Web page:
Grocery retailers insist they are ready to cope if lockdown bites again
When Leicester became the first British city to suffer a second lockdown, in June, supermarkets assumed that shoppers might start hoarding again. They did not. Sales in Aberdeen remained stable too, after a spike in coronavirus cases forced businesses to shut earlier this month.
Grocers say that this is because battle-hardened Britons have realised that there is no need to stockpile.
Indeed, industry data in June suggests that trust in the food and consumer goods sector has hit a seven-year high. But consumers can be fickle, so the major chains are preparing for the possibility of a return to stricter rules if a second wave of Covid hits.
Local lockdowns pose little challenge, says Andy Perry, who runs the supply chain at Co-op.
“We’re almost planning for seasonal peaks, for periods of the year where it would normally be quiet,” he says.
“A lot of the things we’ve done are still in place.”
Andrew Murphy, the director of operations at Waitrose, believes the firm is now much better placed to handle another upswing in infections.
“We think we’ve got a way of operating that mitigates and manages [local lockdowns] well,” he says. “We’re not too concerned about that.”
Perry says his team will dust down the framework developed during lockdown if panic buying takes hold again. He adds: “I think we’re in a much better position than we were at the very start of it.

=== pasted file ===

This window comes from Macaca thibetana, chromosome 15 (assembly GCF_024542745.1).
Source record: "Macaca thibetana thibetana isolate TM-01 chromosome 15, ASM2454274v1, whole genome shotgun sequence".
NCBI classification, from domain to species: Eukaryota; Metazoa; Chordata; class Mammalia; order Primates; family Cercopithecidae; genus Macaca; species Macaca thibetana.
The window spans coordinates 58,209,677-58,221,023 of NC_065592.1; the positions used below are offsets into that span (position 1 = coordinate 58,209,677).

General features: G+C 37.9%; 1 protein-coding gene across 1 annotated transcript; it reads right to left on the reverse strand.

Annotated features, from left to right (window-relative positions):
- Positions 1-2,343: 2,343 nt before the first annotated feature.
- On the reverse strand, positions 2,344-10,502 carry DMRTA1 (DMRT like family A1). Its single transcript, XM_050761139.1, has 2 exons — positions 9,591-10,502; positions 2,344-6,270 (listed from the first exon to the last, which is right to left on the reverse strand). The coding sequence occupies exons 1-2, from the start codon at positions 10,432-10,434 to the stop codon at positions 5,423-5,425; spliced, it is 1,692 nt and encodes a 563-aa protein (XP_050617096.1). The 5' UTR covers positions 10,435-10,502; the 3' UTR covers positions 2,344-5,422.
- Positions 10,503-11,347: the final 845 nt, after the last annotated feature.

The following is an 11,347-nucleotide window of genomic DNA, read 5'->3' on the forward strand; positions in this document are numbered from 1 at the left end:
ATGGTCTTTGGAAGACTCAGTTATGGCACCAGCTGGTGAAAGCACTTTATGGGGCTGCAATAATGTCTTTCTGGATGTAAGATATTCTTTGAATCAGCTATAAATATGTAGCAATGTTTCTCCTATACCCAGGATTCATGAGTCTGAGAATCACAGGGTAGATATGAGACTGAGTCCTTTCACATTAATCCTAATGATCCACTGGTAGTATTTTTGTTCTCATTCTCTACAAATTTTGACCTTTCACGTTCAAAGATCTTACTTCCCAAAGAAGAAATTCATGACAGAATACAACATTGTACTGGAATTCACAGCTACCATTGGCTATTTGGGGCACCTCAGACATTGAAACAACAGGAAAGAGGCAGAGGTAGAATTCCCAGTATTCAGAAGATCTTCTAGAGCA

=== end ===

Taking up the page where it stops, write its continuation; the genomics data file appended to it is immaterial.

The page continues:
“Would we have a bit of disruption? Yes, but I don’t think it would be anything like before.”
Tesco boss Dave Lewis says that ministers’ messaging will be key to avoiding chaos if Covid takes hold again – a warning they would do well to heed after months of conflicting announcements on schools, quarantines and commuting.
“If the Government calls different degrees of crisis, we have different degrees of operating the stores,” he says. “If there is one thing that is so important, it is the clarity of the communication. If it is local, [the guidance] needs to be local. If it is national, then it needs to be national.”
New rules such as compulsory mask-wearing in stores tend to influence how people shop and behave, Lewis says. This can dent sales or drive harmful behaviour, and it is essential to think through the consequences.
Inadvertently, some of the supermarkets’ planning before coronavirus for how supply chains would cope with a disorderly Brexit helped them deal with the pressures they faced at the onset of the crisis. At some grocers, the same teams have tackled both problems.
But although businesses now know they can largely cope with disruption far worse than anything likely under a no-deal exit from the European Union, the single biggest unknown remains what will happen if there is friction at the border.
“The timing of this [exit] at the end of the year if there were to be a cliff edge is probably the worst,” Lewis says. “The supply chain will be full, preparing for and then executing on Christmas, so the ability to build any stock up by the end of December will be more limited than it was when we were planning before.”
‘Would we have a bit of disruption? Yes, but I don’t think it would be anything like before’
Grocers believe panic buying will not be as damaging if lockdown rules are reimposed